|Don't I look mysterious|
Here's the truth, which you know if you've known me for more than three years:
I used to have a mole, then I had it removed.
But of course that isn't the whole story. The first time I knew about my mole I was about this age:
And he said, "That's called a beauty mark, just like yours." And he touched the little dot right on my own fresh cheek.
I never, ever was self conscious about that mole. I didn't grow up thinking I was a beauty queen, and I never wanted to be. But I think I had a fairly accurate perception of my looks, passably cute, enough so. And I knew it didn't really matter, too. At least to me and those that loved me.
|girl with the mole teenage years|
I credit that two line conversation with enduring the endless anxiety over appearances most of my friends faced. It was enough for me. And enough for me not to hate, and even like, the quirky little spot on my cheek that meant me. Even when kids teased me, I think I felt like their teasing made me superior somehow, like the mole was a little secret of sophistication I had, and they weren't cultured enough to understand me. Really.
|girl with the mole has a baby|
And then one day, about three years ago, I was sitting in the dermatologist's office and I asked him if it looked troublesome. Honestly, it has been growing since it appeared, and would continue to do so, including changing its shape. Inevitably, it would have to go, and if not, would cease to resemble the innocent beauty mark I've always had.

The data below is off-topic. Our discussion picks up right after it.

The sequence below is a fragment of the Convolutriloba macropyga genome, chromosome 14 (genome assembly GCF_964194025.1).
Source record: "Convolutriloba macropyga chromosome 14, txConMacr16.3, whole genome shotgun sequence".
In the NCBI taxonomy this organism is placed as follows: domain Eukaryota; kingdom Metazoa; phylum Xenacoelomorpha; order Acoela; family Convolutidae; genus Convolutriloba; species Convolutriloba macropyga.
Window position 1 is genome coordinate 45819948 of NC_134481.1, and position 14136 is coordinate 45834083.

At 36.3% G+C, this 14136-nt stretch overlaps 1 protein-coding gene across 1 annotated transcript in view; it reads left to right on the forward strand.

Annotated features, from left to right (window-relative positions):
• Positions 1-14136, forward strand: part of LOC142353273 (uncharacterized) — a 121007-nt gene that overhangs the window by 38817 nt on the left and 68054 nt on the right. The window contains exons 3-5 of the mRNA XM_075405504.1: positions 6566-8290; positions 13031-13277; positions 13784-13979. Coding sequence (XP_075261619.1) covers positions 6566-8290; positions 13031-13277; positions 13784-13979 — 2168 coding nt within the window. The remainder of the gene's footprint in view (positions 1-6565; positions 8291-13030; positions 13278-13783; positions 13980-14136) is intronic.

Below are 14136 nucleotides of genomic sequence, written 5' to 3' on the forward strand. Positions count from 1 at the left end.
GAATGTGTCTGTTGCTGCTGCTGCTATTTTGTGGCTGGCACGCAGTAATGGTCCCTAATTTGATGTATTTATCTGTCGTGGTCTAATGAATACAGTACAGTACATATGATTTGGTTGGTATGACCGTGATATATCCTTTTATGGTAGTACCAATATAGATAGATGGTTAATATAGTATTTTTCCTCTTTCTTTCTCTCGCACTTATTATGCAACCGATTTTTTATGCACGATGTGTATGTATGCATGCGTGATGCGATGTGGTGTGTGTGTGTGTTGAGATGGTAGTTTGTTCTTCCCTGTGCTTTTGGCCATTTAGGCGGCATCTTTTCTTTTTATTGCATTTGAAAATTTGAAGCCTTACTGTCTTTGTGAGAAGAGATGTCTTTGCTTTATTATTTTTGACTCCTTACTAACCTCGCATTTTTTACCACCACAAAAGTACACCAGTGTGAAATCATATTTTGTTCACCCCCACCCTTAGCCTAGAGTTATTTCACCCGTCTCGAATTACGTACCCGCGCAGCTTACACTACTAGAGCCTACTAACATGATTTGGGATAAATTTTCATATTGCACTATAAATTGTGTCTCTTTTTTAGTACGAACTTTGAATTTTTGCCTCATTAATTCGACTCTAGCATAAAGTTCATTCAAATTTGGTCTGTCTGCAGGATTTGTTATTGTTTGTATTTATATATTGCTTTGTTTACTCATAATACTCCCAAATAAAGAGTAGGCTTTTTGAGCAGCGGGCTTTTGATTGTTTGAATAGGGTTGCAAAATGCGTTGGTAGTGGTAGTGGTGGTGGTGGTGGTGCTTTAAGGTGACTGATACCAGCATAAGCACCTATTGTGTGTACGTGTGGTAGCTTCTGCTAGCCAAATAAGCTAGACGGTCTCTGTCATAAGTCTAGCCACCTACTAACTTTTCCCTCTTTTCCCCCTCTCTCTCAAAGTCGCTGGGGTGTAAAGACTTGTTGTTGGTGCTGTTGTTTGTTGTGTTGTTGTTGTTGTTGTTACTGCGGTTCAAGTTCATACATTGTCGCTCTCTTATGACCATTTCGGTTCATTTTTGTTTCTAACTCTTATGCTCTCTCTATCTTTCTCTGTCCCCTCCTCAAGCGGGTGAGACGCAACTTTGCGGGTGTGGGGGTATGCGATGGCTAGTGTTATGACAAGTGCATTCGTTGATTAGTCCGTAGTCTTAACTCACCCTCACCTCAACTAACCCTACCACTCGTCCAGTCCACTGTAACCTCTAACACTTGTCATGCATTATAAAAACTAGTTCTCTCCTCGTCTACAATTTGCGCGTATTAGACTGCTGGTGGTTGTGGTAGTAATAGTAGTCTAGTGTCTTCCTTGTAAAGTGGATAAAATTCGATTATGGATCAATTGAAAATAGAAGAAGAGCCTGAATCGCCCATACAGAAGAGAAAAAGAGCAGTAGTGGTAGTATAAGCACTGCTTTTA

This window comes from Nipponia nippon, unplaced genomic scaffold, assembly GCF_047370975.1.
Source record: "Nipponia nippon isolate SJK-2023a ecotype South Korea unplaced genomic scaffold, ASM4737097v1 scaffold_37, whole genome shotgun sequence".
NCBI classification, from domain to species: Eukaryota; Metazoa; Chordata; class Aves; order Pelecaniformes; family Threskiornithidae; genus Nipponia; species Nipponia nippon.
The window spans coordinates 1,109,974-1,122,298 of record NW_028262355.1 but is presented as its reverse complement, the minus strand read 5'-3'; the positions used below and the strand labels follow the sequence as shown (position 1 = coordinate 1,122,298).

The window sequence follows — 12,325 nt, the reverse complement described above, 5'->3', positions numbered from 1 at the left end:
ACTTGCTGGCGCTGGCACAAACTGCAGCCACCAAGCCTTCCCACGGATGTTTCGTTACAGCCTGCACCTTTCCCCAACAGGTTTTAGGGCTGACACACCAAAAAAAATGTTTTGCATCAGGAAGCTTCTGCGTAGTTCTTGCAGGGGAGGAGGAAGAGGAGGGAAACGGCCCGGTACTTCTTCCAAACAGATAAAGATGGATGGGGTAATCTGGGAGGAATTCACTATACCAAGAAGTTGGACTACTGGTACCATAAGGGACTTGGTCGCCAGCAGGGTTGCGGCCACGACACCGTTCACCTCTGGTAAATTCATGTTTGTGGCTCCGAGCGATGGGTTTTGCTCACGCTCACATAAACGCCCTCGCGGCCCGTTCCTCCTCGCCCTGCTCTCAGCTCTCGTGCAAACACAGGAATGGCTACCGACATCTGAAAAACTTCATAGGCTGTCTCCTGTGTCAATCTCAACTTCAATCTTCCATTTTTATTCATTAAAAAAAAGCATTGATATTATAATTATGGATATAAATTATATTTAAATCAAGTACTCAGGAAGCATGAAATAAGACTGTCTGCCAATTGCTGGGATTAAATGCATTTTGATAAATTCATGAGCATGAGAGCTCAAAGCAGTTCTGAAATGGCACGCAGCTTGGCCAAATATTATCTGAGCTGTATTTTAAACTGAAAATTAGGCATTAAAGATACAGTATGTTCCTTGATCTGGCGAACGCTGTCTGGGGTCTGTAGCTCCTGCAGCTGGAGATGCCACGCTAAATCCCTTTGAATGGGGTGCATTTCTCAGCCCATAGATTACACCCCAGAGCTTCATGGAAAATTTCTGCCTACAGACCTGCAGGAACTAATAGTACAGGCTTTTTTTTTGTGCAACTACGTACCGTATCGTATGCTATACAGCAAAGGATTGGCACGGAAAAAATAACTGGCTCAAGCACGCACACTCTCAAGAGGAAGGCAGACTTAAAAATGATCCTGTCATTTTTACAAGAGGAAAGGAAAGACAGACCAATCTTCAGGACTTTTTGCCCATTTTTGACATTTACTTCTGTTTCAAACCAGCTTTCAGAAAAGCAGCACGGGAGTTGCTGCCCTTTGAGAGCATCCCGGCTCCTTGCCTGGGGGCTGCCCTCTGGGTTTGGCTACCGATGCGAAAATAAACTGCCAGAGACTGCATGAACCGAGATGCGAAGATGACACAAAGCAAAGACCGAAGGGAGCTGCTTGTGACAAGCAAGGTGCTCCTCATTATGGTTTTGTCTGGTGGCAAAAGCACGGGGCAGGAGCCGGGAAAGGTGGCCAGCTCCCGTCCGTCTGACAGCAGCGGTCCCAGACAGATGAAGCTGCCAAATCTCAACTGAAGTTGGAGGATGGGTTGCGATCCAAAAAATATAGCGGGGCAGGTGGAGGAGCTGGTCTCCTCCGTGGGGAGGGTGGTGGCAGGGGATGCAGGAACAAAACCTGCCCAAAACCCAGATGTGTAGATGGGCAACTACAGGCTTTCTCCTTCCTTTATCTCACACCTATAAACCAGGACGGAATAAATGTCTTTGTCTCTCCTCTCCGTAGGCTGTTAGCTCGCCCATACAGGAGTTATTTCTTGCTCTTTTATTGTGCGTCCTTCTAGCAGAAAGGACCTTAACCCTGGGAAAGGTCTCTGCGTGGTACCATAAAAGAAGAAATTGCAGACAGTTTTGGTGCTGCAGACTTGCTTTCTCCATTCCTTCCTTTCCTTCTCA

|...a whole lot of babies|
He said it would do less damage scar-wise the sooner I had it removed, and, he added, "Whatever it leaves behind, it will look better than it does now."
That was the first time a comment ever bothered me. My eyes teared up and I told him to go ahead and take it off. 35 years old, and finally self-conscious? And then it was gone.
AnneMarie cried and cried. She loved that mole, said I wasn't me anymore, and that I wasn't beautiful without it. I never knew...I would look in the mirror and not see myself, have to look twice.
|AnneMarie and the mole in happier times|
But the challenge came, the sadness and anxiety, planted like a seed of discontent from that first comment the dermatologist made, when so many people I knew noticed the missing mole and gushed over its final disappearance. Like it was this hideous burden of imperfection I was forced to carry and modern surgery saved me from, just in time to let the wrinkles and age spots take over.
I would love to say I had this brilliant epiphany. You know, about inner beauty and what not. Life isn't always like that. I did realize that something I thought was a non-issue, this sweet little beauty mark on my cheek, really did bother people. And that bothered me. I was simply surprised to find that little vulnerable spot, maybe I embraced it a little, too, like some sort of sophisticated beauty mark of the psyche, to be perfectly corny. To think I lived all those years in pe rfect moled-bliss, unaware of its obvious offense!
To find that I had this kind of sensitivity to something so trivial, and at such an ancient age and state in life, you know, it made me all the more thankful for that mole. For the conversation with my dad, especially. Thankful for kids' teasing and for my preeminent ability to embrace it.
By the time the mole was no more than a little freckle, a little dent of its former self, I had already lived a happy girl's life of non-hate-of-what-I-see. Few these days are given that gift.
Nyah-nyah-nyah mole haters!